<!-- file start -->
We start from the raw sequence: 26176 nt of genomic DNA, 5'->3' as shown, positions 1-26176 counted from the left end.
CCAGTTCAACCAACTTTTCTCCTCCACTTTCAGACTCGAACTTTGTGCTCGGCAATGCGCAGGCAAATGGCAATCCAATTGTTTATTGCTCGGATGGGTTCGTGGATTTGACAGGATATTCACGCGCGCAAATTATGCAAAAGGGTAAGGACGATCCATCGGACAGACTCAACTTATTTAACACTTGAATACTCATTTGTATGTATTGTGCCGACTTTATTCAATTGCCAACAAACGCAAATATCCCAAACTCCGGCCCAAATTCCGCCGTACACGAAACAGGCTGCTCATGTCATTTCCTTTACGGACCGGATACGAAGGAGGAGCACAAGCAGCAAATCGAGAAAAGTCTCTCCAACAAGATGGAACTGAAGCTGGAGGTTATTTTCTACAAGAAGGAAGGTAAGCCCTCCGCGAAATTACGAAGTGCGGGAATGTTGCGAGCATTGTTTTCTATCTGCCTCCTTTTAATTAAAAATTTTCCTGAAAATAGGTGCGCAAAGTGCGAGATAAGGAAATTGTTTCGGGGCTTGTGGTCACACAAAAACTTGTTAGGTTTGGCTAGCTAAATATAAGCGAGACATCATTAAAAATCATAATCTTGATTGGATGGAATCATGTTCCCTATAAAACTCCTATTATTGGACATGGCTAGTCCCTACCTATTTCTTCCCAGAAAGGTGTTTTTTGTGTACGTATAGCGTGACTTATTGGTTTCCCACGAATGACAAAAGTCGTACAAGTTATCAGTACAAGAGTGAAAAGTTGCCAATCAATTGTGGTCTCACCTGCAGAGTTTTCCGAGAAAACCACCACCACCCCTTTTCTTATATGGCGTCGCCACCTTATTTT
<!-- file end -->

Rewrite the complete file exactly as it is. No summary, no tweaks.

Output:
We start from the raw sequence: 26176 nt of genomic DNA, 5'->3' as shown, positions 1-26176 counted from the left end.
CCAGTTCAACCAACTTTTCTCCTCCACTTTCAGACTCGAACTTTGTGCTCGGCAATGCGCAGGCAAATGGCAATCCAATTGTTTATTGCTCGGATGGGTTCGTGGATTTGACAGGATATTCACGCGCGCAAATTATGCAAAAGGGTAAGGACGATCCATCGGACAGACTCAACTTATTTAACACTTGAATACTCATTTGTATGTATTGTGCCGACTTTATTCAATTGCCAACAAACGCAAATATCCCAAACTCCGGCCCAAATTCCGCCGTACACGAAACAGGCTGCTCATGTCATTTCCTTTACGGACCGGATACGAAGGAGGAGCACAAGCAGCAAATCGAGAAAAGTCTCTCCAACAAGATGGAACTGAAGCTGGAGGTTATTTTCTACAAGAAGGAAGGTAAGCCCTCCGCGAAATTACGAAGTGCGGGAATGTTGCGAGCATTGTTTTCTATCTGCCTCCTTTTAATTAAAAATTTTCCTGAAAATAGGTGCGCAAAGTGCGAGATAAGGAAATTGTTTCGGGGCTTGTGGTCACACAAAAACTTGTTAGGTTTGGCTAGCTAAATATAAGCGAGACATCATTAAAAATCATAATCTTGATTGGATGGAATCATGTTCCCTATAAAACTCCTATTATTGGACATGGCTAGTCCCTACCTATTTCTTCCCAGAAAGGTGTTTTTTGTGTACGTATAGCGTGACTTATTGGTTTCCCACGAATGACAAAAGTCGTACAAGTTATCAGTACAAGAGTGAAAAGTTGCCAATCAATTGTGGTCTCACCTGCAGAGTTTTCCGAGAAAACCACCACCACCCCTTTTCTTATATGGCGTCGCCACCTTATTTT